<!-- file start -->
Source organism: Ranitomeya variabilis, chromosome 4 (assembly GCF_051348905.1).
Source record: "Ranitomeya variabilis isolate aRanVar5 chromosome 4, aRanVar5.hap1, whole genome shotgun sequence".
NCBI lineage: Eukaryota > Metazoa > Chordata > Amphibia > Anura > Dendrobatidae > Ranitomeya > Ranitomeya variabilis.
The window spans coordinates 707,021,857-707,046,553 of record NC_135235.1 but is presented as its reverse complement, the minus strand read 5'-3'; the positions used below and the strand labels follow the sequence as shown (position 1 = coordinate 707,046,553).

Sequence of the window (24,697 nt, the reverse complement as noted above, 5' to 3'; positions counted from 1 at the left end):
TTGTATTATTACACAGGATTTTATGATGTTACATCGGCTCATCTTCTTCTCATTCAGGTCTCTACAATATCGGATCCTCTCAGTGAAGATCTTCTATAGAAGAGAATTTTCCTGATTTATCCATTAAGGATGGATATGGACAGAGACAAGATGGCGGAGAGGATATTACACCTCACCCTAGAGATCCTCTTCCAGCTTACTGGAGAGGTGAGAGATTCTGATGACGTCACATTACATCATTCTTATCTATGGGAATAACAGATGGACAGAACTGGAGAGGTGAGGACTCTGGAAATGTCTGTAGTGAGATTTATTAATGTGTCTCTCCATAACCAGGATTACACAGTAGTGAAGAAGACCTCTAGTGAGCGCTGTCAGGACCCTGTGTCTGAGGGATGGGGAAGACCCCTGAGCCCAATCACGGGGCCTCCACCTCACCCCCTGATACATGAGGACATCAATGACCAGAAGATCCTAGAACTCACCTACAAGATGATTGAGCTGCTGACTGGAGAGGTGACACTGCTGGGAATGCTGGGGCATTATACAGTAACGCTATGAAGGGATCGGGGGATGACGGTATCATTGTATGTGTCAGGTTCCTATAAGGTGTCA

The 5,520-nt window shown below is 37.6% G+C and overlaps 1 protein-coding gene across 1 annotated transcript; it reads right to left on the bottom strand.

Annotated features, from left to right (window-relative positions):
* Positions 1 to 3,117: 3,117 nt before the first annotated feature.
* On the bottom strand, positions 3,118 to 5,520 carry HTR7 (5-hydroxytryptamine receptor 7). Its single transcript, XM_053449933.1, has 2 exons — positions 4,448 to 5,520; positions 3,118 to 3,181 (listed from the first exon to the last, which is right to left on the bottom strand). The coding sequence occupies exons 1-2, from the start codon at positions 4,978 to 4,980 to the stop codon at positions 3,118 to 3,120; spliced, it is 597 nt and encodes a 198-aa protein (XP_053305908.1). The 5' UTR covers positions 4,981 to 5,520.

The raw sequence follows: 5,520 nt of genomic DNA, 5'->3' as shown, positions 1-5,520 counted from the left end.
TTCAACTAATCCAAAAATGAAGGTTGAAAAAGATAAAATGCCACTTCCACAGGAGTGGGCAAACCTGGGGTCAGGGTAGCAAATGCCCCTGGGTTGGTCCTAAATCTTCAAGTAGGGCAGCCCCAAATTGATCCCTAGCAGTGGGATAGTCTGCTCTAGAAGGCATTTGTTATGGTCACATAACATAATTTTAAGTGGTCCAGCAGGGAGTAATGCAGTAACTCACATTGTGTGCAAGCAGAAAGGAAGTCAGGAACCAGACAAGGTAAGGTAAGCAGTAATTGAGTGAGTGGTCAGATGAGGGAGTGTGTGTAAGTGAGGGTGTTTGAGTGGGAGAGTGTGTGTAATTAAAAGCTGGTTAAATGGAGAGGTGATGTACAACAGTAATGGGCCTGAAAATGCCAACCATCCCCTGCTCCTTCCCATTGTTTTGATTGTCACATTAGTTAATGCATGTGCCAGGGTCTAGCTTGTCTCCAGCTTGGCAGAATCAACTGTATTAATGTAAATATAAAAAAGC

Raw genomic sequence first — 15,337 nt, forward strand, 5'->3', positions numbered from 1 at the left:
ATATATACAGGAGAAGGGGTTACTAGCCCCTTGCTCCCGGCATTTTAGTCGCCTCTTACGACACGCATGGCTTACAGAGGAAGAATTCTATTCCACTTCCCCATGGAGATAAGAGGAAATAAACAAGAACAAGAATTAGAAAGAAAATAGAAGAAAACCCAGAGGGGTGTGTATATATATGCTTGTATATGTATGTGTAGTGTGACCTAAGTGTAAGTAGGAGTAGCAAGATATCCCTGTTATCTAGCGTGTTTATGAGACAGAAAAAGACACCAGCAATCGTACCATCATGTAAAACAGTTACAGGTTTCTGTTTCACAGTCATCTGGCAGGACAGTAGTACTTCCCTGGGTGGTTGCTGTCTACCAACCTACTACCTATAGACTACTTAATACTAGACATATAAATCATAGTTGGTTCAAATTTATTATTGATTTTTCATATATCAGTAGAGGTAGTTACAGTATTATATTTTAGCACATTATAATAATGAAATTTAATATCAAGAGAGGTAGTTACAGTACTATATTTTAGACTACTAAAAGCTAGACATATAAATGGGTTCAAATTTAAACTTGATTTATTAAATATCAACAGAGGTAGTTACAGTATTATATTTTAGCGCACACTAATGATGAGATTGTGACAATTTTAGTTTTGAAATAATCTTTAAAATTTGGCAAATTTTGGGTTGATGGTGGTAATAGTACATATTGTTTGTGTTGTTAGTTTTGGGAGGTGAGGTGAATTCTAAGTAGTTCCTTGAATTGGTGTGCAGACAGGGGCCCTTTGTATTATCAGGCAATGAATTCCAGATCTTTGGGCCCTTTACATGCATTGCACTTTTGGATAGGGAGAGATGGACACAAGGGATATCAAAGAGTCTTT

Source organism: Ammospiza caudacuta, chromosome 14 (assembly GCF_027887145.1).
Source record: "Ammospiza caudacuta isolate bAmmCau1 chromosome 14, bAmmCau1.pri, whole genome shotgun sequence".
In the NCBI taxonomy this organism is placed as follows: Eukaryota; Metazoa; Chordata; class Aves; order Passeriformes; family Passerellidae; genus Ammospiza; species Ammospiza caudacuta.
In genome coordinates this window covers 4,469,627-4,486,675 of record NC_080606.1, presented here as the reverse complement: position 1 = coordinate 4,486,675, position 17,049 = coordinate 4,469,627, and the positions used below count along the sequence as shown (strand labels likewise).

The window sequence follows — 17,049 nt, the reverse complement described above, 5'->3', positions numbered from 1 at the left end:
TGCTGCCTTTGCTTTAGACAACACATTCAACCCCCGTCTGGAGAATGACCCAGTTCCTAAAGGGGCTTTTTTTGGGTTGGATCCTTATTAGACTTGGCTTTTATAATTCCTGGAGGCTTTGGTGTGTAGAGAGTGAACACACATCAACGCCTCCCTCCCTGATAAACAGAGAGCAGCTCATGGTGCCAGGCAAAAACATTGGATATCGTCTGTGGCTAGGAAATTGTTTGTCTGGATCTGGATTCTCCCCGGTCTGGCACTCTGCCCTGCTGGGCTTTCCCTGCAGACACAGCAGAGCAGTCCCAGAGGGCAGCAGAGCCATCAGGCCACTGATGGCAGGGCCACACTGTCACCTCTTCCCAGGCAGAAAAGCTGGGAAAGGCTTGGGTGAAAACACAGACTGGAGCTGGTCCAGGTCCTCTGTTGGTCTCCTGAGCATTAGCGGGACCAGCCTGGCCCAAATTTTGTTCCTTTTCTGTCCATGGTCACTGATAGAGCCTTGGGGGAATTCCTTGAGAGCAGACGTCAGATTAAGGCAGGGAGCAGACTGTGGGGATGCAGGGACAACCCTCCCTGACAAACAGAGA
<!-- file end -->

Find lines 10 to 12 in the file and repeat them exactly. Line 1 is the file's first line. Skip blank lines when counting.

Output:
* On the bottom strand, positions 3,118 to 5,520 carry HTR7 (5-hydroxytryptamine receptor 7). Its single transcript, XM_053449933.1, has 2 exons — positions 4,448 to 5,520; positions 3,118 to 3,181 (listed from the first exon to the last, which is right to left on the bottom strand). The coding sequence occupies exons 1-2, from the start codon at positions 4,978 to 4,980 to the stop codon at positions 3,118 to 3,120; spliced, it is 597 nt and encodes a 198-aa protein (XP_053305908.1). The 5' UTR covers positions 4,981 to 5,520.

The raw sequence follows: 5,520 nt of genomic DNA, 5'->3' as shown, positions 1-5,520 counted from the left end.
TTCAACTAATCCAAAAATGAAGGTTGAAAAAGATAAAATGCCACTTCCACAGGAGTGGGCAAACCTGGGGTCAGGGTAGCAAATGCCCCTGGGTTGGTCCTAAATCTTCAAGTAGGGCAGCCCCAAATTGATCCCTAGCAGTGGGATAGTCTGCTCTAGAAGGCATTTGTTATGGTCACATAACATAATTTTAAGTGGTCCAGCAGGGAGTAATGCAGTAACTCACATTGTGTGCAAGCAGAAAGGAAGTCAGGAACCAGACAAGGTAAGGTAAGCAGTAATTGAGTGAGTGGTCAGATGAGGGAGTGTGTGTAAGTGAGGGTGTTTGAGTGGGAGAGTGTGTGTAATTAAAAGCTGGTTAAATGGAGAGGTGATGTACAACAGTAATGGGCCTGAAAATGCCAACCATCCCCTGCTCCTTCCCATTGTTTTGATTGTCACATTAGTTAATGCATGTGCCAGGGTCTAGCTTGTCTCCAGCTTGGCAGAATCAACTGTATTAATGTAAATATAAAAAAGC